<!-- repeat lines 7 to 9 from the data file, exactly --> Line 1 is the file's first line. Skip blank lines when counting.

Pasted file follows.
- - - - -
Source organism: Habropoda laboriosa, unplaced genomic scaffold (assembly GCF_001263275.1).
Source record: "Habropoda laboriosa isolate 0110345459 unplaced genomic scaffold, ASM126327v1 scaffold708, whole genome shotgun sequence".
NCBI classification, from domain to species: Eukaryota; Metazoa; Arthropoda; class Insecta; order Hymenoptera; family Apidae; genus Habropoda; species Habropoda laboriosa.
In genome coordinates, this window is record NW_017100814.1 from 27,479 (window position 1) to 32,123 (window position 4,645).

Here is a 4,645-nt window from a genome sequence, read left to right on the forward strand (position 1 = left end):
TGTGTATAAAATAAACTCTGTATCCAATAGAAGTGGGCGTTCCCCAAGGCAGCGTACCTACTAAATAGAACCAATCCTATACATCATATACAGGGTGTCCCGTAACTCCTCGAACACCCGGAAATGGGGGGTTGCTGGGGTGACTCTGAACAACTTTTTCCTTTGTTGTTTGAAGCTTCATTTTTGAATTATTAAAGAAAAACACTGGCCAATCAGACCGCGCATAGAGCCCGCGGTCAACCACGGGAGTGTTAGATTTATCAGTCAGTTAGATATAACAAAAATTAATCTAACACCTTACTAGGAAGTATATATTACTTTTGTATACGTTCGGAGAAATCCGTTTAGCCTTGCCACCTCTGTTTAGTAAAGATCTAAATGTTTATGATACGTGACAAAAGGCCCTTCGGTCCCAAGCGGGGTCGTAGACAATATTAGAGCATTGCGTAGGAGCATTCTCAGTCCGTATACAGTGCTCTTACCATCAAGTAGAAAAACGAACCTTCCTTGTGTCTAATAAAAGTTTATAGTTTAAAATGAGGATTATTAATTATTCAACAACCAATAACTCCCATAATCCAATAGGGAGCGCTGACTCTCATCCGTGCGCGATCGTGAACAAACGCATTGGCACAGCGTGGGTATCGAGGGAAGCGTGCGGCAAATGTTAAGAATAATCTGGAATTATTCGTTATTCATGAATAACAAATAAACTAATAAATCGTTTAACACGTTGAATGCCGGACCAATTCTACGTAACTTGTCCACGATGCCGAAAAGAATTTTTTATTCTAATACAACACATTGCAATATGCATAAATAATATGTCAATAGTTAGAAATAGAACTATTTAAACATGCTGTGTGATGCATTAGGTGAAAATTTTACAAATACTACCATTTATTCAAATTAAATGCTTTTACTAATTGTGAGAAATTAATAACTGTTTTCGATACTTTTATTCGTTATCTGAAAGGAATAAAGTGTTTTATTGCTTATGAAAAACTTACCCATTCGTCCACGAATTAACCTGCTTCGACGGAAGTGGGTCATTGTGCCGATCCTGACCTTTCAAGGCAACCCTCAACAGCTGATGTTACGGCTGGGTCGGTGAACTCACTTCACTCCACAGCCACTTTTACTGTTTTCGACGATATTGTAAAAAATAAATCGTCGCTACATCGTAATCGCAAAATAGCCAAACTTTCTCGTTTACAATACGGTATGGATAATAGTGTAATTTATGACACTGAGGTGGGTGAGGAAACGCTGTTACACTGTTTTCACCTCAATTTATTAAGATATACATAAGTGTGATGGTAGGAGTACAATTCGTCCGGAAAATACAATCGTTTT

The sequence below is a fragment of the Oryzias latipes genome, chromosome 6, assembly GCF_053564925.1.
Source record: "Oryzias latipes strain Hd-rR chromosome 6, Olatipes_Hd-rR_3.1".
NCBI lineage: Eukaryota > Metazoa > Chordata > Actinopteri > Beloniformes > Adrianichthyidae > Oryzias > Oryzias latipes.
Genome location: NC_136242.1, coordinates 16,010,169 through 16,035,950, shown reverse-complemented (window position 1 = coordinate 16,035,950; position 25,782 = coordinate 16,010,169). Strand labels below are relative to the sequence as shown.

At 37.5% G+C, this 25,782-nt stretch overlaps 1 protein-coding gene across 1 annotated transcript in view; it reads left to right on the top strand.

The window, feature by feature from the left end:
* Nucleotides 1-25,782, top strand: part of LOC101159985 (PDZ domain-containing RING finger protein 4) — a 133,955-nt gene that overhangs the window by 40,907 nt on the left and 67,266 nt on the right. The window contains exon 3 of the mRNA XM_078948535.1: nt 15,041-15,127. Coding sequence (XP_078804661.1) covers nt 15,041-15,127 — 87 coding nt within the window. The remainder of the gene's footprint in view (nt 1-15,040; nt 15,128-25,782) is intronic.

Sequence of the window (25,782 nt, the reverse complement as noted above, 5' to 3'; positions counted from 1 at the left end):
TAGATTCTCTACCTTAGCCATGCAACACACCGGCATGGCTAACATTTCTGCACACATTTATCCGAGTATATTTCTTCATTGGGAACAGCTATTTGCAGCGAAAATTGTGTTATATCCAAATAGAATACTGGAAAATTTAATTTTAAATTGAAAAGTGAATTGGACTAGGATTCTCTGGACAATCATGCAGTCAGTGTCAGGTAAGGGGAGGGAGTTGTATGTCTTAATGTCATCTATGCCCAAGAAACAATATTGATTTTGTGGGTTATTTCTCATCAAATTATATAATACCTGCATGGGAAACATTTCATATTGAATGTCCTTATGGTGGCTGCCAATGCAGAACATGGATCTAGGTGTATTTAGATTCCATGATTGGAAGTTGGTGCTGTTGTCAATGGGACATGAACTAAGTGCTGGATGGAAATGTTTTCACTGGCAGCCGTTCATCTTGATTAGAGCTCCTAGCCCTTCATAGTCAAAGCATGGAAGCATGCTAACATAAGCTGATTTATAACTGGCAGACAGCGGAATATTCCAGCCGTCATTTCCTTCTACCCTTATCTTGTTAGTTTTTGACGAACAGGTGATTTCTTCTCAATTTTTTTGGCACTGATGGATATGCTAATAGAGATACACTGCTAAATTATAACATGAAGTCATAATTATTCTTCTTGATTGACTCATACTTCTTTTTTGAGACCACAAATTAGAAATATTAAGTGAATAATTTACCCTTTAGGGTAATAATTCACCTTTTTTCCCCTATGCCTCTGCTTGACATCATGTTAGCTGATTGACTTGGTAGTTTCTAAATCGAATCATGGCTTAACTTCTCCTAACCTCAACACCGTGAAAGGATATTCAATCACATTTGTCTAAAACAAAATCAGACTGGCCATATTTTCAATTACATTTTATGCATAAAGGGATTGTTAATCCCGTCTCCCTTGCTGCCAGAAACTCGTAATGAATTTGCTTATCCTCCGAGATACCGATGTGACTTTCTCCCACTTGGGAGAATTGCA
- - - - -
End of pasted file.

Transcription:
The sequence below is a fragment of the Oryzias latipes genome, chromosome 6, assembly GCF_053564925.1.
Source record: "Oryzias latipes strain Hd-rR chromosome 6, Olatipes_Hd-rR_3.1".
NCBI lineage: Eukaryota > Metazoa > Chordata > Actinopteri > Beloniformes > Adrianichthyidae > Oryzias > Oryzias latipes.